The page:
Day 19 - Multi-Tasking

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Robin Boudette, Ph.D.
 

Robin is a psychologist in Counseling and Psychological Services at Princeton University, and has worked 14 years with students. She is the former Director of the University Medical Center at Princeton Eating Disorders Program, and founder of the Mind-Body Health Services Team. 

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We’re a society of proud multi-taskers. For more than a couple of decades, it’s been a business badge of honor to be able to juggle a bunch of different tasks and projects at once. Problem is, research has determined that what feels like progress forward, is actually taking us a step or two, back. 

The brain simply cannot multi-task. So everything that we think we’re managing concurrently, is actual standing in line, in a serial process. Neuroscience also tells us that there is a severe switching-cost to multi-tasking. This is caused in part by mental blindness, and it actually destroys 30% to 50% of our productivity. It turns out that paying close attention to one task at a time - single-tasking - is a much more effective, more productive way to work.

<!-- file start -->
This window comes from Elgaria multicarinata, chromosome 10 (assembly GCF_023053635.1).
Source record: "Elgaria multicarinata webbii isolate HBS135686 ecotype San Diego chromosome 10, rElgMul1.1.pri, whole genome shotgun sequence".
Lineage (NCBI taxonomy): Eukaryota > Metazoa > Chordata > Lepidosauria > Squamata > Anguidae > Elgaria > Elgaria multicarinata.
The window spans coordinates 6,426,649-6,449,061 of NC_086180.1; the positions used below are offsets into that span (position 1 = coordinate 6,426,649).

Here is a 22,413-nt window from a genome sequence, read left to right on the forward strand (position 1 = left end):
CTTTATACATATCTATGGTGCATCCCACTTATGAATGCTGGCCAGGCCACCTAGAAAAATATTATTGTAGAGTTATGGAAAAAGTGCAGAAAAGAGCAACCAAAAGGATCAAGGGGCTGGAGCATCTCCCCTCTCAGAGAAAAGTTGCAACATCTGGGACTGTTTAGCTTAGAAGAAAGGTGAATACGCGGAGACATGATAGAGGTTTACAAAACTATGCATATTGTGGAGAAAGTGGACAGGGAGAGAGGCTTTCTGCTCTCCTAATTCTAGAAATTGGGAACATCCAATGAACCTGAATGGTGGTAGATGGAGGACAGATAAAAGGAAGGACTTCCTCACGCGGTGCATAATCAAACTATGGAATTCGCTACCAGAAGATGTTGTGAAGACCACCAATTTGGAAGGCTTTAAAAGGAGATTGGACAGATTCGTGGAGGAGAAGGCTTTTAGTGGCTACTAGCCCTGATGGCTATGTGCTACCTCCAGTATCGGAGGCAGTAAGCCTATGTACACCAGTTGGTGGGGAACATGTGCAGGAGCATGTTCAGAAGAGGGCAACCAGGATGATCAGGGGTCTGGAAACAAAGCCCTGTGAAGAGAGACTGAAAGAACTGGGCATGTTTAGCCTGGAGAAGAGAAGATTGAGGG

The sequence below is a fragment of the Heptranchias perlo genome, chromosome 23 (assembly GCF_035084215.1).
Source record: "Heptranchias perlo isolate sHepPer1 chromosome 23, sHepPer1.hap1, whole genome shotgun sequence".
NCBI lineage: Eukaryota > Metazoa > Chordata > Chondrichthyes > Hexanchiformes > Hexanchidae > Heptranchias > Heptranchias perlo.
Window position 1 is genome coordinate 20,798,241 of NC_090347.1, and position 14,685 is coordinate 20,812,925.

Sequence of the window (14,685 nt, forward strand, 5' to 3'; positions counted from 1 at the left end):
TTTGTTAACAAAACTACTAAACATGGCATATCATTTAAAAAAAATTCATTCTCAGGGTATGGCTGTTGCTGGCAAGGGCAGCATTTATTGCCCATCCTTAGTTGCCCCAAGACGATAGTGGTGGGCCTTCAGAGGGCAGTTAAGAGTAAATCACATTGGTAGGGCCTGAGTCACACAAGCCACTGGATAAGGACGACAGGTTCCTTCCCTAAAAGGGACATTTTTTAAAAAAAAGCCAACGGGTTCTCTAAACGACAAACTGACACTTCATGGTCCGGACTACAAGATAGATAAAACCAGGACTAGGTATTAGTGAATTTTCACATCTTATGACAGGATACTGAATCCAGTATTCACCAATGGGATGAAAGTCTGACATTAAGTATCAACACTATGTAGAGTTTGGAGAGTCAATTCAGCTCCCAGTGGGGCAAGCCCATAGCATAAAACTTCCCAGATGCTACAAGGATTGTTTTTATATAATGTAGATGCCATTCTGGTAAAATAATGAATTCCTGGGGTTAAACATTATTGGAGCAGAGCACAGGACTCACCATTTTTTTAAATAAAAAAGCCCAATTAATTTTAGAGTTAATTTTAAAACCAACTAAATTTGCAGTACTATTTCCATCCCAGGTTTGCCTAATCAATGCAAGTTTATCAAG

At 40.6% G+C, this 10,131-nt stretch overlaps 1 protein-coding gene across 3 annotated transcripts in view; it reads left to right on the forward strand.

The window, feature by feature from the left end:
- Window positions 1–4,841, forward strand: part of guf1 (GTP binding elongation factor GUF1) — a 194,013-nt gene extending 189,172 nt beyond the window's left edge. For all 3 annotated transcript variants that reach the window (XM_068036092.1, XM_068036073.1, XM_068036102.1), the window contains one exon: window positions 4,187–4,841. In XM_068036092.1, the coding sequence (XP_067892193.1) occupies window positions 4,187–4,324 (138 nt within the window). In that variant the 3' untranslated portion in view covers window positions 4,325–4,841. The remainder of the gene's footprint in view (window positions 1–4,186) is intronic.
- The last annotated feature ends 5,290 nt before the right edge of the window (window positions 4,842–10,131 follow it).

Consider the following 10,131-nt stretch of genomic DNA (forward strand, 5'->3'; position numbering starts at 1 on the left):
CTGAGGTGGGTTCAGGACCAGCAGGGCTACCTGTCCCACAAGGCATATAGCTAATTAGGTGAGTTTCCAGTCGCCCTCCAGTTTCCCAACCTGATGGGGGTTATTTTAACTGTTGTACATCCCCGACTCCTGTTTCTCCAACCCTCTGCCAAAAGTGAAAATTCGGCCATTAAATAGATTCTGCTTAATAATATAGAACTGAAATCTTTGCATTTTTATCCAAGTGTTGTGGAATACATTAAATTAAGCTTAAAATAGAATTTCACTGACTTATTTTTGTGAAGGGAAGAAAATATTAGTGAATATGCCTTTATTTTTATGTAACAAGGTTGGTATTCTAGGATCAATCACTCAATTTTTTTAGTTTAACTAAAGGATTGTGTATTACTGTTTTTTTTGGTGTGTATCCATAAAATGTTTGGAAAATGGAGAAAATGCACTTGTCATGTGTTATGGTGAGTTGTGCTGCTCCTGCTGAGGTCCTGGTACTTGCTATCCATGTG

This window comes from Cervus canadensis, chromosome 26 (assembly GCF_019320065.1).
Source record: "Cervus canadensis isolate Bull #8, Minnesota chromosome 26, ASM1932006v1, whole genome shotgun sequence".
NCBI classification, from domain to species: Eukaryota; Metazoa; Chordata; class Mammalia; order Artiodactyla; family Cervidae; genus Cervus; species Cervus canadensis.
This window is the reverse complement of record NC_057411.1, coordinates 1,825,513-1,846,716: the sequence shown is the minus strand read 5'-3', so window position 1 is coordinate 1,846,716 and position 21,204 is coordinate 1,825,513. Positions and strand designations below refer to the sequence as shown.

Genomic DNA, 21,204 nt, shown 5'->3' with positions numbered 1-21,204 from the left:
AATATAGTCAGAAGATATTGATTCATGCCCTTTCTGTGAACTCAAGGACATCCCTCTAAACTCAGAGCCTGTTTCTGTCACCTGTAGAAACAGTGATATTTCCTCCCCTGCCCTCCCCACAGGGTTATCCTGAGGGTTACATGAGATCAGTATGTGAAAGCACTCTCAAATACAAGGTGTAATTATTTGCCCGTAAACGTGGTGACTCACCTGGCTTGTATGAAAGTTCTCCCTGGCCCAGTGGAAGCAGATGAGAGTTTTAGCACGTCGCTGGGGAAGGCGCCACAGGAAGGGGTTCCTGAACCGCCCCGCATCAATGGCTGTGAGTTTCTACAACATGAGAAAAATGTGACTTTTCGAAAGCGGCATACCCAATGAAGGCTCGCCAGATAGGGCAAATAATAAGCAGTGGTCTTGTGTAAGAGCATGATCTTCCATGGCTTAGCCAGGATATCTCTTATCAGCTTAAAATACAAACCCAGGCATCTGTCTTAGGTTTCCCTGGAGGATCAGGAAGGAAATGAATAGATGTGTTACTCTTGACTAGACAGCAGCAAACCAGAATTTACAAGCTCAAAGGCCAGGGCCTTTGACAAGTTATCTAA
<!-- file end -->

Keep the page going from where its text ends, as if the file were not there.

It’s hard to break the multi-tasking habit, especially in a world that rewards task-switching with little shots of dopamine. But it’s important to break the cycle - and retraining the brain to direct and sustain attention through mindfulness is a really effective way to get there.

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